A famous preacher was invited to speak at a church in Alabama a few years ago. While she was preparing for the event she e-mailed the host pastor wanting to know what the topic should be, what she might reflect upon in her sermon. The pastor wrote back, “just tell us what is saving your life right now.” I heard about this exchange a few years ago and I find myself coming back to that question for myself from time to time. What is saving my life right now?
Most of the time I don’t think we consider the possibility that our lives actually need saving. With hardly enough time to get things done that must be done, we rarely give much thought to what might be saving us. In fact, most of us for most of the time don’t really think we need to be saved; we’re all just doing fine, thank you.
When tragedy strikes, however, when the rug gets pulled out from under us, when things fall apart, well, then the question becomes relevant, even urgent. In those times, we are well aware that we are in need of something or someone to save our lives.
I suspect many would say it’s their faith that pulls them through, their dependence upon a Higher Power. They would say that it is their connection with the divine found in prayer or the reading of the sacred texts that gives them comfort and salvation in times of crisis and trial. Some would cite it as the community they have built for themselves, maybe even a faith community that brings them through the dark valleys. It might be friends or co-workers or even people found in a supportive atmosphere, facing the same circumstances that provide the much-needed solace.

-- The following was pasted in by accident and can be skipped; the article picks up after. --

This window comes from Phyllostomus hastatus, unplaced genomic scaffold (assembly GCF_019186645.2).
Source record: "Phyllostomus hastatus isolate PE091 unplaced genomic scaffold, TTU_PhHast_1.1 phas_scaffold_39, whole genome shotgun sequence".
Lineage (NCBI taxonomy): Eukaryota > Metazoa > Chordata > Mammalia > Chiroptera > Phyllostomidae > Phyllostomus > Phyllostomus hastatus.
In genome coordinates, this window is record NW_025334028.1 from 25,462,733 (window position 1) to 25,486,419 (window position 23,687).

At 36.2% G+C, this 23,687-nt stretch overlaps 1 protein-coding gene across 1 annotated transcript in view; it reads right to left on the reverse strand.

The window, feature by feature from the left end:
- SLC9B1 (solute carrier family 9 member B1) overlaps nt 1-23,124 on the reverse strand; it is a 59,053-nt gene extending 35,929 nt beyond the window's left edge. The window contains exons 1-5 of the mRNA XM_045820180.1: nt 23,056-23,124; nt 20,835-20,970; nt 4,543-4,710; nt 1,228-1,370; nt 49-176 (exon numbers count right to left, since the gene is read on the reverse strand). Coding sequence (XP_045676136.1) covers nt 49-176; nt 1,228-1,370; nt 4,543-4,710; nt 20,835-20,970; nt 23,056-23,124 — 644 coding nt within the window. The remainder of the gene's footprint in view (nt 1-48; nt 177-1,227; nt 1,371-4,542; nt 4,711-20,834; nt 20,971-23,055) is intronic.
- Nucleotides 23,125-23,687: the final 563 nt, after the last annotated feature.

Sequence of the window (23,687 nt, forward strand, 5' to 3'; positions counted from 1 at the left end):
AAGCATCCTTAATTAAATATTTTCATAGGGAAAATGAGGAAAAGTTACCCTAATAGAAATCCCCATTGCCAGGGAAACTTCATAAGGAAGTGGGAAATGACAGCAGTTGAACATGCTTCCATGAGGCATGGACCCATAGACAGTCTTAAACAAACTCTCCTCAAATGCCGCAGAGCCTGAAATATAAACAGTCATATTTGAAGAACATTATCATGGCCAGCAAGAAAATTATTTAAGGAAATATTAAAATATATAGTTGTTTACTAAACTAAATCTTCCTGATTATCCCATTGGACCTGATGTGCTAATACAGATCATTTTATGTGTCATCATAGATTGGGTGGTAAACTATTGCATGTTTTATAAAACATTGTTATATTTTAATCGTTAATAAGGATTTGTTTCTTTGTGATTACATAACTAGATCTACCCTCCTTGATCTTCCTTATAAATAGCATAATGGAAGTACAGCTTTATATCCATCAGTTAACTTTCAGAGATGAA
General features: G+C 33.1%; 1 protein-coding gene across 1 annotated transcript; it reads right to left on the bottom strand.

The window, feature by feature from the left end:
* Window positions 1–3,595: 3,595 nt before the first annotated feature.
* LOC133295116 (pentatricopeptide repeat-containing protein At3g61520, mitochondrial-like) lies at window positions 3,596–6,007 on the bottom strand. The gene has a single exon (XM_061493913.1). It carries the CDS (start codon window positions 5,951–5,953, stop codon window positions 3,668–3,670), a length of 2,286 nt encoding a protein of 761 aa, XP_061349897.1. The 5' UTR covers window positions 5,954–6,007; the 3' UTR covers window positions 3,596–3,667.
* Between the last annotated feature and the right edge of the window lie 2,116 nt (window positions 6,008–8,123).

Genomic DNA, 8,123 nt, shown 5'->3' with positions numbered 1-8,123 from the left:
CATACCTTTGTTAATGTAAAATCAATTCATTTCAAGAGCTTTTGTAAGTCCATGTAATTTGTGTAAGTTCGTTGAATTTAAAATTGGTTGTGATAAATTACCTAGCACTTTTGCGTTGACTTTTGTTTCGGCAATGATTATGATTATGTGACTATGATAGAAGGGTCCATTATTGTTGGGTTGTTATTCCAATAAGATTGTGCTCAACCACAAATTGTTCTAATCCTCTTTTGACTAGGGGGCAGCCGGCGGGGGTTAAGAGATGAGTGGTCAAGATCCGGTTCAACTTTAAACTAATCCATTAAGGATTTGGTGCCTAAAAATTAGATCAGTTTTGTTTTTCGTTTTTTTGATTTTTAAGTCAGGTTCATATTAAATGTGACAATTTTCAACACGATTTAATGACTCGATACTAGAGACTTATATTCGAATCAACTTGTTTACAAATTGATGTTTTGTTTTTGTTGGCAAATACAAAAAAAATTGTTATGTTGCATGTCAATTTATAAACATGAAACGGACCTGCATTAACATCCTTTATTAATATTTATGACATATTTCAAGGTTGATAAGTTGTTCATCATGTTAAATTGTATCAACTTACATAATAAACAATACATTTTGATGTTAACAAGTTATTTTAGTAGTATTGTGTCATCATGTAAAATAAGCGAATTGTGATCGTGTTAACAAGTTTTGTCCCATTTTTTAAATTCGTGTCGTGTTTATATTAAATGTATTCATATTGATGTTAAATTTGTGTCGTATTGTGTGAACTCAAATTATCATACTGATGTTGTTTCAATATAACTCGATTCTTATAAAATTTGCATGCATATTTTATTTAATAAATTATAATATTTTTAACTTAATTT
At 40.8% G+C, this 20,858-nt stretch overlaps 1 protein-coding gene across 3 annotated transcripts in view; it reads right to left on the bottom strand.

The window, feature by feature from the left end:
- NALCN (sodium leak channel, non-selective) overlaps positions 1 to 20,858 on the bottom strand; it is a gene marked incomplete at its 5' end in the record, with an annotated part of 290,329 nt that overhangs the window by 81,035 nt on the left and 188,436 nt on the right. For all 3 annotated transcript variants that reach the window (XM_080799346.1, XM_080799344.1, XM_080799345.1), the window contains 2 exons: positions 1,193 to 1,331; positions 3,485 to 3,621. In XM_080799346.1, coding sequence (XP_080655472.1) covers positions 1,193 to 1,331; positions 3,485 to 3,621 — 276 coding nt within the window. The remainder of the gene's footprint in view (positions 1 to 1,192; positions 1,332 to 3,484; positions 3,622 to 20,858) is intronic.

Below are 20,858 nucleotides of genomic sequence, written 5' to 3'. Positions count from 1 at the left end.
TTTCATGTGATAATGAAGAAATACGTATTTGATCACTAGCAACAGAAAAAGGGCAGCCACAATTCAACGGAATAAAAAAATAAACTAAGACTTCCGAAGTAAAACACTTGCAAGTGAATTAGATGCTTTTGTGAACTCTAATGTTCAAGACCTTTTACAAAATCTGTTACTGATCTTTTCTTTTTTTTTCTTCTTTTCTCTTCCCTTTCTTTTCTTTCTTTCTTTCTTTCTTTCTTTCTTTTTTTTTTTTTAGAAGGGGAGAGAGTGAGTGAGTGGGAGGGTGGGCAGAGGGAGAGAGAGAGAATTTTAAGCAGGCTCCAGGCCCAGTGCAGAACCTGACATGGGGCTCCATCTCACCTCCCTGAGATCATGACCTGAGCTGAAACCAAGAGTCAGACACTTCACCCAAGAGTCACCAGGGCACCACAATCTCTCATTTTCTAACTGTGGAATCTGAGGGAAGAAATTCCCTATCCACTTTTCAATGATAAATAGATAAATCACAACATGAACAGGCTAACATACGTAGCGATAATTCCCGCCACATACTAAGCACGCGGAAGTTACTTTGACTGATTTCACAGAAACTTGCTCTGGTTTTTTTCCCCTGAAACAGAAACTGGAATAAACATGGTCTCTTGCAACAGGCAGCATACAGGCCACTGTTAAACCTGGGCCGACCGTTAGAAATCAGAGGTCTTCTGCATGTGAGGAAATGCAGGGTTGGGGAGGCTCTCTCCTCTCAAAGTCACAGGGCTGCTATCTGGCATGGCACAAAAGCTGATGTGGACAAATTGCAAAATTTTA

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I’ve heard people say physical activity saved them. It was running trails or hiking mountains, swimming lap after lap; it is the moving that seemed to keep them sane through the rough times.
Once in my life, I relied upon beauty to save me. It was the colors in nature, the bright blooms of spring flowers, the morning breeze through the cottonwoods, the rising and setting of the sun, that’s what got me through the crisis. That’s what saved me.
I don’t really think it matters so much what we choose, what we even happen upon that saves us; I just think it needs to be life-affirming, not detrimental to our health or well-being, not destructive to self or others. I think it’s just important to know it, recognize it when it’s happening and honor that whatever it is, something is saving our lives.
I never found out what the famous preacher preached that Sunday. Regardless, I imagine she enjoyed the opportunity to reflect, valued the chance to consider such a thing. It is always good to know just what is saving our lives because even if we think we don’t need saving today, trust me, one day we will.
Lynne Hinton is a minister and author: www.lynnehinton.com